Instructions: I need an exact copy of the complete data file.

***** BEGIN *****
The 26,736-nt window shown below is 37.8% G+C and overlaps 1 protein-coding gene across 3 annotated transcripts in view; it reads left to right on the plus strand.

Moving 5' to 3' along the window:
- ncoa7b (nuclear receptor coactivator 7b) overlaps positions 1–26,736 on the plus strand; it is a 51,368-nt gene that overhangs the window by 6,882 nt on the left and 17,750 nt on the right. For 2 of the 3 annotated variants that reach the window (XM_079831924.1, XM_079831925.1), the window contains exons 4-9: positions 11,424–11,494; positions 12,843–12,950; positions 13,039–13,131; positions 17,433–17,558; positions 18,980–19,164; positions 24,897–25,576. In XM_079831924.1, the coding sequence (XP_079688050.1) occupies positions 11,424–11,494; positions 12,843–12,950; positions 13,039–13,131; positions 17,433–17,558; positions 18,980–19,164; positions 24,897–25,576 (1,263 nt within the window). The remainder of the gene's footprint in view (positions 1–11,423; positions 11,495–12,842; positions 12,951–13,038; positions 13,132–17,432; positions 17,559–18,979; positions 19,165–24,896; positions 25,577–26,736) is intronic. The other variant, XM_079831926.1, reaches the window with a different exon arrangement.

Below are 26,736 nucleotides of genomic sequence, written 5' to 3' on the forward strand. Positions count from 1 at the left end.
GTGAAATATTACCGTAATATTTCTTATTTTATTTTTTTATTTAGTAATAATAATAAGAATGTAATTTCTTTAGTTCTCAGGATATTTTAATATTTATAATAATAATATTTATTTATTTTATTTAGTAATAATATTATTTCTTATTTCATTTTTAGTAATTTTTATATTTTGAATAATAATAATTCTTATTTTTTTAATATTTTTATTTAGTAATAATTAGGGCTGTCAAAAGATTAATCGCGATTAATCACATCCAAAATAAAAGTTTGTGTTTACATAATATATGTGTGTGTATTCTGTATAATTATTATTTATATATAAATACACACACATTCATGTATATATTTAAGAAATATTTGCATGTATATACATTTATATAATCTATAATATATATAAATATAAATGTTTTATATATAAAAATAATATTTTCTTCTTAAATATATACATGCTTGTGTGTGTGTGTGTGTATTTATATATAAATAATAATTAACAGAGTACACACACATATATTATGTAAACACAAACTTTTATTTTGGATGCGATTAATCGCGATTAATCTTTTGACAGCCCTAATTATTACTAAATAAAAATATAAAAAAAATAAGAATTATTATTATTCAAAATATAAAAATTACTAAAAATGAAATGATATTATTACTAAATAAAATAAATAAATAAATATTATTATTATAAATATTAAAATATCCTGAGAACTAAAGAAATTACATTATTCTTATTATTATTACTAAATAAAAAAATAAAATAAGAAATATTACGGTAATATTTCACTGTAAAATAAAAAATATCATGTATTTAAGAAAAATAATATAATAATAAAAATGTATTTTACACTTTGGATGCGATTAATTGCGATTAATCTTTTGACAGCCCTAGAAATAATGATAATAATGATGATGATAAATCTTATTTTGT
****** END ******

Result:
The 26,736-nt window shown below is 37.8% G+C and overlaps 1 protein-coding gene across 3 annotated transcripts in view; it reads left to right on the plus strand.

Moving 5' to 3' along the window:
- ncoa7b (nuclear receptor coactivator 7b) overlaps positions 1–26,736 on the plus strand; it is a 51,368-nt gene that overhangs the window by 6,882 nt on the left and 17,750 nt on the right. For 2 of the 3 annotated variants that reach the window (XM_079831924.1, XM_079831925.1), the window contains exons 4-9: positions 11,424–11,494; positions 12,843–12,950; positions 13,039–13,131; positions 17,433–17,558; positions 18,980–19,164; positions 24,897–25,576. In XM_079831924.1, the coding sequence (XP_079688050.1) occupies positions 11,424–11,494; positions 12,843–12,950; positions 13,039–13,131; positions 17,433–17,558; positions 18,980–19,164; positions 24,897–25,576 (1,263 nt within the window). The remainder of the gene's footprint in view (positions 1–11,423; positions 11,495–12,842; positions 12,951–13,038; positions 13,132–17,432; positions 17,559–18,979; positions 19,165–24,896; positions 25,577–26,736) is intronic. The other variant, XM_079831926.1, reaches the window with a different exon arrangement.

Below are 26,736 nucleotides of genomic sequence, written 5' to 3' on the forward strand. Positions count from 1 at the left end.
GTGAAATATTACCGTAATATTTCTTATTTTATTTTTTTATTTAGTAATAATAATAAGAATGTAATTTCTTTAGTTCTCAGGATATTTTAATATTTATAATAATAATATTTATTTATTTTATTTAGTAATAATATTATTTCTTATTTCATTTTTAGTAATTTTTATATTTTGAATAATAATAATTCTTATTTTTTTAATATTTTTATTTAGTAATAATTAGGGCTGTCAAAAGATTAATCGCGATTAATCACATCCAAAATAAAAGTTTGTGTTTACATAATATATGTGTGTGTATTCTGTATAATTATTATTTATATATAAATACACACACATTCATGTATATATTTAAGAAATATTTGCATGTATATACATTTATATAATCTATAATATATATAAATATAAATGTTTTATATATAAAAATAATATTTTCTTCTTAAATATATACATGCTTGTGTGTGTGTGTGTGTATTTATATATAAATAATAATTAACAGAGTACACACACATATATTATGTAAACACAAACTTTTATTTTGGATGCGATTAATCGCGATTAATCTTTTGACAGCCCTAATTATTACTAAATAAAAATATAAAAAAAATAAGAATTATTATTATTCAAAATATAAAAATTACTAAAAATGAAATGATATTATTACTAAATAAAATAAATAAATAAATATTATTATTATAAATATTAAAATATCCTGAGAACTAAAGAAATTACATTATTCTTATTATTATTACTAAATAAAAAAATAAAATAAGAAATATTACGGTAATATTTCACTGTAAAATAAAAAATATCATGTATTTAAGAAAAATAATATAATAATAAAAATGTATTTTACACTTTGGATGCGATTAATTGCGATTAATCTTTTGACAGCCCTAGAAATAATGATAATAATGATGATGATAAATCTTATTTTGT